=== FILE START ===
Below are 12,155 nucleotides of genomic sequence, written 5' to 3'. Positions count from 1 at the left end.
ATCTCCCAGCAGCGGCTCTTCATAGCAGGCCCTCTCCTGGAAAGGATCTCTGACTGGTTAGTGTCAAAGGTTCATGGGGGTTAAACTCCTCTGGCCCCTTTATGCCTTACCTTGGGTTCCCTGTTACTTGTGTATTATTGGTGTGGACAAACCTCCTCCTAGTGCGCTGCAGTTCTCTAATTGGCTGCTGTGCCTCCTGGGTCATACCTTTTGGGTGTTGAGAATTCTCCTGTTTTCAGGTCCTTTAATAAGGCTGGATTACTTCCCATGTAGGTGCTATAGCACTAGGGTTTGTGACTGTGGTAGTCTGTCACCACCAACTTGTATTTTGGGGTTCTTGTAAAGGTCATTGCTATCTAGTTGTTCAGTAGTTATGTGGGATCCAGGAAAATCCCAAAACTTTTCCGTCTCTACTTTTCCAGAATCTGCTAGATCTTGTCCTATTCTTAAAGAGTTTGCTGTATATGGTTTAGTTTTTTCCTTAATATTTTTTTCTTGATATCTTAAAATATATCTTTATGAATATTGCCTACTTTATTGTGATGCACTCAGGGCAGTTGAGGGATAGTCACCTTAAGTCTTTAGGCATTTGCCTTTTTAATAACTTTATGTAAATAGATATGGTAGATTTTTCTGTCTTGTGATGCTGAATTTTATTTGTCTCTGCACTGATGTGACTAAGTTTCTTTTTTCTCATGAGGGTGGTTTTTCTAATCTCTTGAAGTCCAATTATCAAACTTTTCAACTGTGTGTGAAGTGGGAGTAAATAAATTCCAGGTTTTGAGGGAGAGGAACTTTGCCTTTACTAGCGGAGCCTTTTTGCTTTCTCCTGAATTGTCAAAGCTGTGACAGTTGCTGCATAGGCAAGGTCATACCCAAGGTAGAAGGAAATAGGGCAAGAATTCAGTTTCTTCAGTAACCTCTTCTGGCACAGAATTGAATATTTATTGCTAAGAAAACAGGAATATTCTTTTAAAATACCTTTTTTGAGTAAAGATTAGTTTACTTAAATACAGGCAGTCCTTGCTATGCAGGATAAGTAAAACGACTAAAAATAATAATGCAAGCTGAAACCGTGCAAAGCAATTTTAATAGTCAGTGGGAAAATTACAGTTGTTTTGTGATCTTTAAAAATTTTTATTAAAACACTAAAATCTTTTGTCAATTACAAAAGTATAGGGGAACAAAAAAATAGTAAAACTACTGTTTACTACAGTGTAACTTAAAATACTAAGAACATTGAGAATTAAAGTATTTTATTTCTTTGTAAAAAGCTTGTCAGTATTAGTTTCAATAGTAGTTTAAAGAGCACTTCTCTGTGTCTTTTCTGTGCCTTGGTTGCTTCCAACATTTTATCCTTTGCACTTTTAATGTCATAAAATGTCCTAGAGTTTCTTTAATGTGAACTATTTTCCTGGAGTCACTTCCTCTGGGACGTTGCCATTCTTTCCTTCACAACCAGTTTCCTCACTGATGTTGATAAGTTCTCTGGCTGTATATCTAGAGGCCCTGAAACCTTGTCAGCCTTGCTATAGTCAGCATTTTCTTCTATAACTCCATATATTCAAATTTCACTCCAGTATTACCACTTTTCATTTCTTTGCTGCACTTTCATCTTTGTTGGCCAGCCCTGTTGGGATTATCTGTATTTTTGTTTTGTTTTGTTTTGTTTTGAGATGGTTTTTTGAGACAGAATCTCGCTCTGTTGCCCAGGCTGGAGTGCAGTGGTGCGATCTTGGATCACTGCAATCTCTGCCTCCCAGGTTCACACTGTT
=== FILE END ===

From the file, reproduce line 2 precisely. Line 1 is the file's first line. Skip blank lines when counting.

ATCTCCCAGCAGCGGCTCTTCATAGCAGGCCCTCTCCTGGAAAGGATCTCTGACTGGTTAGTGTCAAAGGTTCATGGGGGTTAAACTCCTCTGGCCCCTTTATGCCTTACCTTGGGTTCCCTGTTACTTGTGTATTATTGGTGTGGACAAACCTCCTCCTAGTGCGCTGCAGTTCTCTAATTGGCTGCTGTGCCTCCTGGGTCATACCTTTTGGGTGTTGAGAATTCTCCTGTTTTCAGGTCCTTTAATAAGGCTGGATTACTTCCCATGTAGGTGCTATAGCACTAGGGTTTGTGACTGTGGTAGTCTGTCACCACCAACTTGTATTTTGGGGTTCTTGTAAAGGTCATTGCTATCTAGTTGTTCAGTAGTTATGTGGGATCCAGGAAAATCCCAAAACTTTTCCGTCTCTACTTTTCCAGAATCTGCTAGATCTTGTCCTATTCTTAAAGAGTTTGCTGTATATGGTTTAGTTTTTTCCTTAATATTTTTTTCTTGATATCTTAAAATATATCTTTATGAATATTGCCTACTTTATTGTGATGCACTCAGGGCAGTTGAGGGATAGTCACCTTAAGTCTTTAGGCATTTGCCTTTTTAATAACTTTATGTAAATAGATATGGTAGATTTTTCTGTCTTGTGATGCTGAATTTTATTTGTCTCTGCACTGATGTGACTAAGTTTCTTTTTTCTCATGAGGGTGGTTTTTCTAATCTCTTGAAGTCCAATTATCAAACTTTTCAACTGTGTGTGAAGTGGGAGTAAATAAATTCCAGGTTTTGAGGGAGAGGAACTTTGCCTTTACTAGCGGAGCCTTTTTGCTTTCTCCTGAATTGTCAAAGCTGTGACAGTTGCTGCATAGGCAAGGTCATACCCAAGGTAGAAGGAAATAGGGCAAGAATTCAGTTTCTTCAGTAACCTCTTCTGGCACAGAATTGAATATTTATTGCTAAGAAAACAGGAATATTCTTTTAAAATACCTTTTTTGAGTAAAGATTAGTTTACTTAAATACAGGCAGTCCTTGCTATGCAGGATAAGTAAAACGACTAAAAATAATAATGCAAGCTGAAACCGTGCAAAGCAATTTTAATAGTCAGTGGGAAAATTACAGTTGTTTTGTGATCTTTAAAAATTTTTATTAAAACACTAAAATCTTTTGTCAATTACAAAAGTATAGGGGAACAAAAAAATAGTAAAACTACTGTTTACTACAGTGTAACTTAAAATACTAAGAACATTGAGAATTAAAGTATTTTATTTCTTTGTAAAAAGCTTGTCAGTATTAGTTTCAATAGTAGTTTAAAGAGCACTTCTCTGTGTCTTTTCTGTGCCTTGGTTGCTTCCAACATTTTATCCTTTGCACTTTTAATGTCATAAAATGTCCTAGAGTTTCTTTAATGTGAACTATTTTCCTGGAGTCACTTCCTCTGGGACGTTGCCATTCTTTCCTTCACAACCAGTTTCCTCACTGATGTTGATAAGTTCTCTGGCTGTATATCTAGAGGCCCTGAAACCTTGTCAGCCTTGCTATAGTCAGCATTTTCTTCTATAACTCCATATATTCAAATTTCACTCCAGTATTACCACTTTTCATTTCTTTGCTGCACTTTCATCTTTGTTGGCCAGCCCTGTTGGGATTATCTGTATTTTTGTTTTGTTTTGTTTTGTTTTGAGATGGTTTTTTGAGACAGAATCTCGCTCTGTTGCCCAGGCTGGAGTGCAGTGGTGCGATCTTGGATCACTGCAATCTCTGCCTCCCAGGTTCACACTGTT